In your poem “Sinners Beloved (Sins)” you say that it is after Nick Flynn. Can you tell us a little bit about why you decided to make the poem after him and who he is?

I actually wrote that poem in eighth grade. We were given an assignment to pick a poet we admired and write a poem in their style. His style uses lots of imagery that changes at a rapid pace. He never stays in the same place, but his images are all connected. He inspires me a lot through his work and how personal it is. In his poem, “My Mother Contemplating Her Gun”, he tells the story of his mother’s suicide. My favorite poem by him is “Cartoon Physics, part 1” (definitely read it, it’s so good), which talks about how a child experiences the world. His poems are insanely deep, and I’m a big fan of his work.


Where did your inspiration for this poem come from?

I don’t really remember where my inspiration came from? Whenever I can’t sleep, I write in my head, so it probably came from some random 3 A.M. thought. I remember in my first draft the only lines that worked were “Slip your hand into mine; no, wait. Grab my hand before it’s too late.” These were the only lines that worked for the next few drafts as well. So, I guess I got inspiration for the rest of the poem from those.


You’re currently working on a short story as well; where did your inspiration for that story come from and where do you plan to go with it?

Writing is something that should always be personal. Without emotions, it is nothing. The inspiration for this story came from a friendship I had. We relied on each other too much and we didn’t realize this until she became diagnosed with depression. I tried to “fix” it by myself and she began blaming me for whatever went wrong. It was an unhealthy relationship. So, I stepped back. My story will be based on these events. A lot of the stories we read now are about romantic love, but I wanted to write something about a platonic love. The characters will basically tell my story, but through their own lives. I just hope it turns out alright.


What does your writing process look like?

I don’t have a definite writing process. I sit down and basically stare at the screen until I think of something. But, when I get even a little inspired, I force myself to keep writing. The important thing is to just keep going. If I don’t know what word or sentence to put in, I just keyboard smash in all caps, then keep going. That way I can go back and revise later. Always always always edit it after you write. If you do it while you’re writing, you lose your train of thought.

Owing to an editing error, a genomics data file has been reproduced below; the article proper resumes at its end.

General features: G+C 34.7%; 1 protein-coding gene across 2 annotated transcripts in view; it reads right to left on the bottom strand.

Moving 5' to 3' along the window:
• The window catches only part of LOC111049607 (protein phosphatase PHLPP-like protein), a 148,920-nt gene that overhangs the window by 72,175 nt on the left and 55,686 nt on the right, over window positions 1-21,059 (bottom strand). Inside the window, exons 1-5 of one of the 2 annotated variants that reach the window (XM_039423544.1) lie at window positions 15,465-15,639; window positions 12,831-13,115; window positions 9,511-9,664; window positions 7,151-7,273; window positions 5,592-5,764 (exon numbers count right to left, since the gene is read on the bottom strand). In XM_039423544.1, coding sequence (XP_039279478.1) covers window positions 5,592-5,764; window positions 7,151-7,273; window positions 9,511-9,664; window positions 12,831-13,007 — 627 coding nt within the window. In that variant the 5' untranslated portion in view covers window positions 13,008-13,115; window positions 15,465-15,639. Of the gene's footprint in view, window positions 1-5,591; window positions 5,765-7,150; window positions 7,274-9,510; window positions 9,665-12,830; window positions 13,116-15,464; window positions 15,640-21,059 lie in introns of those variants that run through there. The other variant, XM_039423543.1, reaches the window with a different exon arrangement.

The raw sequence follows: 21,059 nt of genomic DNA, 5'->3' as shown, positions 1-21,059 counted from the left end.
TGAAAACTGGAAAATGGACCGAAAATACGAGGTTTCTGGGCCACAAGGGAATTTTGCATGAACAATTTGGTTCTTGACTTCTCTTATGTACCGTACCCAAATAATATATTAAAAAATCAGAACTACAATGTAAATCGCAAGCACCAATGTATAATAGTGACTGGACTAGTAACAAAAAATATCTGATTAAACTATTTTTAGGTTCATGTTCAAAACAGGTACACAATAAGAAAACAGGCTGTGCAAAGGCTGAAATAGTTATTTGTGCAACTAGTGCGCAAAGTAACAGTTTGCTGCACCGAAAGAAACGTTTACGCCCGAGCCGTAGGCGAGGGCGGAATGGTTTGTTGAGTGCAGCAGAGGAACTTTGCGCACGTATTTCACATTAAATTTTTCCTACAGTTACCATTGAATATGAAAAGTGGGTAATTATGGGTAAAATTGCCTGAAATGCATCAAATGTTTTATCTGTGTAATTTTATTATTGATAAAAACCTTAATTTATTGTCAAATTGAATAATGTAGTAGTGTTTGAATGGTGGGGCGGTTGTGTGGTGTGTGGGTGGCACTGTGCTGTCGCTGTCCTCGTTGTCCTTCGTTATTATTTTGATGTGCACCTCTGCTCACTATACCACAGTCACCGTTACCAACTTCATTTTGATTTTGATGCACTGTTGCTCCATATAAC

What role does creative writing play in your life?

Creative writing has always been an outlet for me. When I’m overwhelmed, I write about it (sometimes not even on paper. I do it in my head a lot too.). I’m constantly thinking, and my thoughts aren’t always the most coherent. While some people have neatly stacked and filed thoughts, mine look like a tornado wrecked the office, if you get what I’m saying. Writing and drawing help me focus.


Who are your favorite authors and poets and why?

My favorite authors as of now are David Wong (he wrote John Dies at the End) and David Arnold (he wrote Kids of Appetite). I like Wong’s writing because it is outlandish and very funny. His books are like very poorly done horror films with a side of fart humor. I love Arnold’s writing because his is very deep. He uses metaphors and references themes over and over throughout his books, and they’re just beautiful. Every time I read his writing my mind is blown. I don’t know that many poets (well, except for Nick Flynn). Though, two of my favorite poems are “Pass On” by Michael Lee and “Scratch and Dent Dreams” by Eric Darby.


Any reading recommendations for those just starting to dive into the world of creative writing?

Well, obviously I think someone should read any of the works I listed above or by the authors (DAVID ARNOLD DEFINITELY) I talked about. Other than that, I don’t really have that many recommendations. It helps to read works in the area you want to write as well. Read what you want to write, and write what you want to read.


How has creative writing changed the way you think about the world?

Creative writing has definitely changed how I think about the world. I have become much more observant about what is happening around me. It has also contributed to quite a few existential crises. Writing also humbles you. It makes you realize that everyone around you has their own unique story, their own unique life. The man you passed on the way into the gas station, it could have been his birthday, or it could have been the day he was fired from his job. You never know.

Writing also humbles you. It makes you realize that everyone around you has their own unique story, their own unique life. The man you passed on the way into the gas station, it could have been his birthday, or it could have been the day he was fired from his job. You never know.

— Molly Tippey

What role do you think creative writing will play in college and your future?

I think writing will always hold a special place in my heart. It will always be an outlet for me, I don’t think I could ever give it up. While I’m not writing as much as I would like to be at the moment, I’m trying to find time (and inspiration) to continue improving.


Thank you so much to Molly Tippey for agreeing to publish her work and giving such insightful answers about her work and creative writing in general.